Posted on December 27, 2013 | 2 Comments
by Linda Herman, LMHC
In Part One of this piece, I introduced “forgiving” as an active experience, one in which the person doing the forgiving is letting go of his or her pain. We looked at what forgiving is and is not: e.g. that it may not mean that reconciliation will take place; that it does not mean tolerating or excusing hurtful behavior. Because of the scope of this topic, I have chosen to break the subject into three parts.
Forgiving is not necessarily an easy or even possible task. You may wonder if it is worth your time, especially if you will not have contact with the person (or if the person is no longer alive.) The answer to that is an emphatic “Yes!” One of the pioneers in researching forgiveness, Robert Enright, says that anger is the initial “and in many ways proper response to injury.” He distinguishes anger from resentment, saying that resentment “involves re-feeling the original anger. We remember the injury and re-feel the emotions…Anger is like a flame, resentment like a hot coal.” (Robert Enright, Forgiveness is a Choice, 2001 as quoted in Parents to the End. )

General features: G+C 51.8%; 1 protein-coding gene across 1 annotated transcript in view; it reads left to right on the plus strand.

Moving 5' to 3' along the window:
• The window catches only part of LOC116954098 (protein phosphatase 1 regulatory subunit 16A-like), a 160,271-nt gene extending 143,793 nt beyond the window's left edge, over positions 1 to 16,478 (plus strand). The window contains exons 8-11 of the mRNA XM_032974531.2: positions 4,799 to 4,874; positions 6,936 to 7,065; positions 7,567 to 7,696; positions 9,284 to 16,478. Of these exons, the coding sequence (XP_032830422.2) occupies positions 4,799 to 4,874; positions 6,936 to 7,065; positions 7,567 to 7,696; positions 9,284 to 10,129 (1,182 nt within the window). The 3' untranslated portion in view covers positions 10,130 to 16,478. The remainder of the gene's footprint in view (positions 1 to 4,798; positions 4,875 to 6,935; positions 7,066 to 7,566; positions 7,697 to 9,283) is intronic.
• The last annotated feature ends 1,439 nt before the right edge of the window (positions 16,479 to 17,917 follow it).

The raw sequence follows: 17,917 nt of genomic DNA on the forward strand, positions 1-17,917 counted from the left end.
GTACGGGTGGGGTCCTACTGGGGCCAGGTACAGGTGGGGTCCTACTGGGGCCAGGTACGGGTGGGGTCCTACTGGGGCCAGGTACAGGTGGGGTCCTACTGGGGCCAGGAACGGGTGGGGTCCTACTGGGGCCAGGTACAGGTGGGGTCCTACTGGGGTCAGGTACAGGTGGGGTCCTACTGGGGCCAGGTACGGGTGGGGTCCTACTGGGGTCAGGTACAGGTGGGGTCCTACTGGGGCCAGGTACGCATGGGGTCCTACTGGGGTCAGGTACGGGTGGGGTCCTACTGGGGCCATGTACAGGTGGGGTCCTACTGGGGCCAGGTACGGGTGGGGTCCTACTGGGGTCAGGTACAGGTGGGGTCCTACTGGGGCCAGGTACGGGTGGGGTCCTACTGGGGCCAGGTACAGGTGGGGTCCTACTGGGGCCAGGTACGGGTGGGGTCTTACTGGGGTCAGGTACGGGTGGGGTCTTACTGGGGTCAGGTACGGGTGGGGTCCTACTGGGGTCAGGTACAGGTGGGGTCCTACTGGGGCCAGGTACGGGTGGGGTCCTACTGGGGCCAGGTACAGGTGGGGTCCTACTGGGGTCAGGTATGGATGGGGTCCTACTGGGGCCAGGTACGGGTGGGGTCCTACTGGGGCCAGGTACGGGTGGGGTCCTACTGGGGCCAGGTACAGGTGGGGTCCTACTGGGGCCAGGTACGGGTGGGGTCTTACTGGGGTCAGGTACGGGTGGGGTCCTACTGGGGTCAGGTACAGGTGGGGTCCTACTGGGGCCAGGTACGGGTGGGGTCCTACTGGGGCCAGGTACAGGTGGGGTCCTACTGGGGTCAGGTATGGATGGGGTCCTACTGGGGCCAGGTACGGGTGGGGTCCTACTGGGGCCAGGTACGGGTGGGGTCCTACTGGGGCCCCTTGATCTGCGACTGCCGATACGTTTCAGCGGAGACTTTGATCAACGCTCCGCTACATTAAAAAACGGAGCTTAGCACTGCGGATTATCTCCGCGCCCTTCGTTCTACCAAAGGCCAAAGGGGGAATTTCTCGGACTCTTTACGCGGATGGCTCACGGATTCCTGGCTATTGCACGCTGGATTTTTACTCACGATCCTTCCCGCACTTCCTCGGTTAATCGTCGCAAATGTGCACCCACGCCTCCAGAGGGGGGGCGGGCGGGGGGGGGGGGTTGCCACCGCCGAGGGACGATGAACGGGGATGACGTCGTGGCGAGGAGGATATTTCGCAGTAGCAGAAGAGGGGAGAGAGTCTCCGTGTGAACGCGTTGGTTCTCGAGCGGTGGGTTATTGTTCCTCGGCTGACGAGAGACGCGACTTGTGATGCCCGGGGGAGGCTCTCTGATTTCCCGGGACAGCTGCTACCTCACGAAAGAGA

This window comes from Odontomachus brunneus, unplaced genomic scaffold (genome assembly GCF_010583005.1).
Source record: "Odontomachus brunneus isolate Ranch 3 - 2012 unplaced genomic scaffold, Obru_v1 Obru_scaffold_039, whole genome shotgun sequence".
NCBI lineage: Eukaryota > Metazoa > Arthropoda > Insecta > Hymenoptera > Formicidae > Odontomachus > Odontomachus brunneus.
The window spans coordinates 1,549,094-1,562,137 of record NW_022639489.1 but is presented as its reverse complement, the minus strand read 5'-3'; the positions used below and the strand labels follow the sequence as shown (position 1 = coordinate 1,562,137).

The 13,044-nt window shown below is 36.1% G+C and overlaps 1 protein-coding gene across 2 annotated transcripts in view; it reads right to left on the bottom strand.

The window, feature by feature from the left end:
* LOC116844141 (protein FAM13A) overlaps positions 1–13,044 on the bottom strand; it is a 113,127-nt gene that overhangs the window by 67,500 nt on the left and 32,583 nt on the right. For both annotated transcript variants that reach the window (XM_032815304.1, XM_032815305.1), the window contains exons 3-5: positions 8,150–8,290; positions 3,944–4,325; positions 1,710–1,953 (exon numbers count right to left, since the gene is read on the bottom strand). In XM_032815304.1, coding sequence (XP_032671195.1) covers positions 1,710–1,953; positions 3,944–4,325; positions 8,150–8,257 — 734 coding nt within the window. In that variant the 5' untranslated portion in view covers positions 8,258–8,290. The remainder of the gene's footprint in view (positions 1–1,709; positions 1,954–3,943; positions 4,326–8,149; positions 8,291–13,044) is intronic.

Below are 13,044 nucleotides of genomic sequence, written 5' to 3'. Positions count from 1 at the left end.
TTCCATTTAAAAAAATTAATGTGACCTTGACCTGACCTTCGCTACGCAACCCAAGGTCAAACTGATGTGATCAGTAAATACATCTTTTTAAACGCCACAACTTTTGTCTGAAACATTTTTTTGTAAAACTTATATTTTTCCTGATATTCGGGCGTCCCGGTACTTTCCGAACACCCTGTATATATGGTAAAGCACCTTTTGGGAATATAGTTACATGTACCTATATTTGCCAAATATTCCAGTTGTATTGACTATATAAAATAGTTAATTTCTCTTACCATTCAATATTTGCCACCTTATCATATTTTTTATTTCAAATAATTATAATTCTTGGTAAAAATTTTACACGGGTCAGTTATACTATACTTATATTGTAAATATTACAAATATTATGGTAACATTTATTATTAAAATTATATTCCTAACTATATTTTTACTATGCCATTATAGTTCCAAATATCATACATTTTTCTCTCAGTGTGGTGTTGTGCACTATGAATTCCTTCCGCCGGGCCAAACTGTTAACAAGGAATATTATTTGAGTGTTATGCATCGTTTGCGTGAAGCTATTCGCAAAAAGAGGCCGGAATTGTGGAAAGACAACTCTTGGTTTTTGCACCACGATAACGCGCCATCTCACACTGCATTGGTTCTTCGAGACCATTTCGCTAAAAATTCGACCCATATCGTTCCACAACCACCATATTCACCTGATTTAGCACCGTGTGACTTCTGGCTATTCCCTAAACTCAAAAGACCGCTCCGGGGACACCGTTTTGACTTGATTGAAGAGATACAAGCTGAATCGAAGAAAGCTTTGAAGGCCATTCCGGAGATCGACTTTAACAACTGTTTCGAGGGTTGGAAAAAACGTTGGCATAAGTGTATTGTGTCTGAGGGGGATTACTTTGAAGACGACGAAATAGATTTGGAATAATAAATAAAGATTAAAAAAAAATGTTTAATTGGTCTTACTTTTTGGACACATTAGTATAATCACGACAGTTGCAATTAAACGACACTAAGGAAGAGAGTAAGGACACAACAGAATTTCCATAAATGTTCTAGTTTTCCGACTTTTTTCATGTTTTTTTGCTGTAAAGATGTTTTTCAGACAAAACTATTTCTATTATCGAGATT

Research from as early as 1939 links deep passive anger and physical symptoms such as high blood pressure. Fred Luskin cited studies at the University of Wisconsin which show that the more individuals are able to forgive, the fewer heart problems they report. (Fred Luskin, Forgive for Good, 2002, as referenced in Parents to the End.)
I especially love this quote from Lewis B. Smedes author of The Art of Forgiving, who says, “When we forgive, we set a prisoner free and discover that the prisoner we set free is ourselves.”
So, if it is so healthy to forgive, what stops us?
- We may think that it means having positive feelings for the person who has harmed us. The truth is that there are going to be some people towards whom we cannot feel positive.
- We may think it means disregarding the past. It does not. In the realm of parenting adult children, a mother may forgive her son for stealing from her, but change the locks on her home and not allow him in without being present.
- We may think that it leaves us open to future injuries from the offending person. It will only if we allow ourselves to be victimized. Some parents who have been repeatedly abused by an adult child choose to severely limit (or even sever) contact with that child.
Before going further, let me make this point: No one has to forgive. Understanding that you have the right to not forgive can be the first step in allowing yourself to do so. People have a “right” to their angry or resentful feelings and these feelings will cling to them all the more if we tell them how they “should” feel.
In order to begin the process of forgiving, then, we must first face our feelings. That means taking full ownership that you have been hurt or wronged. Identify and express your emotions fully to yourself and someone you can trust.
I will elaborate on the components of forgiving in Part Three next week. Thus, if you are wanting to work at forgiving someone, you can begin by taking an honest appraisal of your feelings and the situation about which you have difficulty letting go.